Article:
April 6, 2003

“This solves a big puzzle in breast cancer studies,” says Gera Neufeld, team leader from the Department of Cell Biology and Anatomy at the Technion.In an important breakthrough, Israeli biologists have demonstrated that a specific protein causes breast cancer cells to invade other tissues and acquire properties that are characteristic of metastatic tumor cells.

They hope that chemicals that block or inhibit this protein may be developed in the near future could be developed into possible treatments for preventing the spread of breast cancer.

Metastatic tumor cells are the most dangerous and life-threatening type, spreading rapidly to other organs. When tumors metastasize, they can no longer be cured by surgery alone and generally kill the patient rapidly.

The protein was identified by a team led by Gera Neufeld of the Department of Cell Biology and Anatomy at the Technion-Israel Institute of Technology in Haifa, and by Michal Neeman of the Department of Biological Regulation, Weizman
Institute of Science in Rehovot.

Called lysyl-oxidase-related protein 1 (LOR-1), this protein causes tumors to spread and creates large amounts of collagen fibers that are a hallmark of deadly breast cancers. The team believes that chemicals that block or inhibit LOR-1 may be developed as possible treatments for breast cancer, preventing metastasis.

The work was published in the April 1 issue of Cancer Research. According to the National Breast Coalition Fund, an estimated 3 million women in the U.S. are living with breast cancer: 2 million who have been diagnosed and an estimated 1 million who do not yet know they have the disease. More than 180,000 women are diagnosed with breast cancer each year. Breast cancer also affects more than 1,000 men in the U.S. each year.

“This solves a big puzzle in breast cancer studies,” said Neufeld.

It has been known that invasive tumor cells secrete enzymes that dissolve the barriers that separate one type of tissue from another. An important constituent of these barriers is collagen fibers. Yet in breast cancer,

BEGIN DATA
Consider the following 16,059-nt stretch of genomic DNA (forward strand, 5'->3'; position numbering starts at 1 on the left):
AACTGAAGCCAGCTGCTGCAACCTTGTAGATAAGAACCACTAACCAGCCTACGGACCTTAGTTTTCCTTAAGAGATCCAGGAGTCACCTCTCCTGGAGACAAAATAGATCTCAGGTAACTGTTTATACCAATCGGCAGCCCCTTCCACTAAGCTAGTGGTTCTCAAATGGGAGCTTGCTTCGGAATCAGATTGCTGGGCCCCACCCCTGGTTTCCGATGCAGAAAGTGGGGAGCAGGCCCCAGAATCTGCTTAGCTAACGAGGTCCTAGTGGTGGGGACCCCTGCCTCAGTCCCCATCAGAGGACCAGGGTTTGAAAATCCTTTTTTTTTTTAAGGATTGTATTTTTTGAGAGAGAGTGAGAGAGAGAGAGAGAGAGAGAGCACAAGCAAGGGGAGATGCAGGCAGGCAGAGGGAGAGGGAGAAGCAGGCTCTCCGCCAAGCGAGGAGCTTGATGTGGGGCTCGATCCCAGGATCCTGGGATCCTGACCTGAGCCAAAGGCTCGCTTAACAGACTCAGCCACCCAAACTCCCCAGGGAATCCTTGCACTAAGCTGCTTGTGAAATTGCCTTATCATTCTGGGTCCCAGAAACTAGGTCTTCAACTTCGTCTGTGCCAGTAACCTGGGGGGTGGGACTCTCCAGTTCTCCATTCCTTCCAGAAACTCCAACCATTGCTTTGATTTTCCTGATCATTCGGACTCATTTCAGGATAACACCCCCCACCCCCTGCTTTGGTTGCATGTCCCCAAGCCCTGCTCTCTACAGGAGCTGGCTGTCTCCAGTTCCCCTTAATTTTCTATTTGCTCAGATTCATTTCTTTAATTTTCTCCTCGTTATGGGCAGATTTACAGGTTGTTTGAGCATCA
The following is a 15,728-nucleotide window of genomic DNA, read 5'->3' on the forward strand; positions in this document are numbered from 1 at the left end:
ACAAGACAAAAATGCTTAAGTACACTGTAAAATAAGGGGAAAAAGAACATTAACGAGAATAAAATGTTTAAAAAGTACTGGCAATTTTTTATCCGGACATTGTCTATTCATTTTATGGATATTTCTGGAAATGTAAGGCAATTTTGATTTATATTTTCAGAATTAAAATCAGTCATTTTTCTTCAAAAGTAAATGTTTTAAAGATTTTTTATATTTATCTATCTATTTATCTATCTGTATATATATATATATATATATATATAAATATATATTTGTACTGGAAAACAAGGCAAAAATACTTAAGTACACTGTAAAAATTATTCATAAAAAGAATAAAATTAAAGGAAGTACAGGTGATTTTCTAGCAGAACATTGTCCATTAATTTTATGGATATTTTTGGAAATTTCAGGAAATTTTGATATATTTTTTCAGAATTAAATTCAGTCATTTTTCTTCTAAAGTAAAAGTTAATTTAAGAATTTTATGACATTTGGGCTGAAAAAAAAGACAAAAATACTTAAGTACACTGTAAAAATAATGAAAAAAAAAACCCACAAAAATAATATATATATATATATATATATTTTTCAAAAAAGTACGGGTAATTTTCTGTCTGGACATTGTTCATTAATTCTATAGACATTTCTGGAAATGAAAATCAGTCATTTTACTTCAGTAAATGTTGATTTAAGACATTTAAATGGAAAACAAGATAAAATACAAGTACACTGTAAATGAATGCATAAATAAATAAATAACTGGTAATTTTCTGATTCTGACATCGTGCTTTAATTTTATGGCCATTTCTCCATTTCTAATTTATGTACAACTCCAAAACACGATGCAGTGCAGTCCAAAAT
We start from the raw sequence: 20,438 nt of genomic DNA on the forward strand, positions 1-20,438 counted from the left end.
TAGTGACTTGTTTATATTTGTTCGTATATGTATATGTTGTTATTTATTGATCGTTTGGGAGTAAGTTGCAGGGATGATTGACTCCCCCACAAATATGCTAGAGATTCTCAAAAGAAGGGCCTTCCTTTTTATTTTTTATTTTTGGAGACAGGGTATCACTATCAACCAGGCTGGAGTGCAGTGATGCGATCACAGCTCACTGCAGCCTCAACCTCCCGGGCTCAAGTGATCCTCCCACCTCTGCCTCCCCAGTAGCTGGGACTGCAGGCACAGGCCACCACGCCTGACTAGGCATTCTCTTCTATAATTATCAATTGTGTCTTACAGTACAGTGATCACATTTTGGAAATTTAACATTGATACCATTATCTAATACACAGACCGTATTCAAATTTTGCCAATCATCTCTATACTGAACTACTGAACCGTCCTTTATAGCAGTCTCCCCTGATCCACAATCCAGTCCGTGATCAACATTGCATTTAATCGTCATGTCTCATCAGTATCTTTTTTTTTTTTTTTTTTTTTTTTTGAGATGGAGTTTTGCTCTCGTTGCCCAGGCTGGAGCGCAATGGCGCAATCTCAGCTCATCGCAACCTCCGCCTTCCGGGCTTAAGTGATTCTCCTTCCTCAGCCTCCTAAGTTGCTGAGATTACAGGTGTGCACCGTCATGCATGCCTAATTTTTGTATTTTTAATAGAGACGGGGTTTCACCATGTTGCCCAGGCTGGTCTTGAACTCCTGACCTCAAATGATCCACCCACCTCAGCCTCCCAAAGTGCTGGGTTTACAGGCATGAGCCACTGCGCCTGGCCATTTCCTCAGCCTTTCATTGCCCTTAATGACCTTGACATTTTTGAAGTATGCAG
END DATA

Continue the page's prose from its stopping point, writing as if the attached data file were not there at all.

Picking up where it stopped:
tumors that are about to metastasize produce large amounts of collagen. The research focused on looking at what causes the tumor to both create collagen, and then burst through it into other tissues.

Researchers have previously discovered several proteins that promote metastasis, but none of them caused breast cancer tumors to behave the way they do in patients – creating fibrotic lumps at the same time they were metastasizing. The link between these two apparently contradictory processes was not found.

However, the new work shows that the LOR-1 protein does produce just that combination of effects – both generating collagen and causing the tumor to metastasize.

“This indicates that LOR-1 may be a key factor in the progression of breast cancer in humans,” said Neufeld.

The researchers were able to demonstrate LOR-1’s activity by using lines of breast cancer cells that lacked the ability to produce this protein and comparing them to breast cancer cells that had been genetically engineered to produce LOR-1.

The two types of cells were then injected into mice to produce cancer tumors. They found that only the cells that produced LOR-1 became invasive and acquired the characteristics of highly malignant and metastasic cancer cells, such as an ability to migrate into blood vessels. In contrast, cells that do not make LO-1 produce benign, non-invasive tumors.

Curiously, the LOR-1 producing tumors grew much more slowly than those that lacked this protein, but they were far more deadly in their ability to spread.

In addition, studies of breast cancer cells taken from human patients showed that localized, benign tumors generally did not produce LOR-1 but
the highly malignant, and far more deadly, tumors always produced large amounts of the protein.

“Now that we know that the product of the very same gene produces the fibers and allows the cancer to metastasize, we are closer to
understanding why this happens,” said Neufeld.

One likely idea, he believes, is that LOR-1 causes fibers to clump together in thick cables, rather than remaining spread out in a thin sheath. “Normal collagen is like a fine sieve that keeps cells in place, but the cancer-produced fiber is more like a mesh of thick cables with holes that may be big enough for
cancer cells to pass through easily,” he explained.

The researchers are now turning to developing an agent that will inhibit the production of LOR-1. If such an inhibitor can prevent breast cancers
from metastasizing, surgical removal of the tumors should have a better chance of success than is the case at present.

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Jason Harris

Jason Harris

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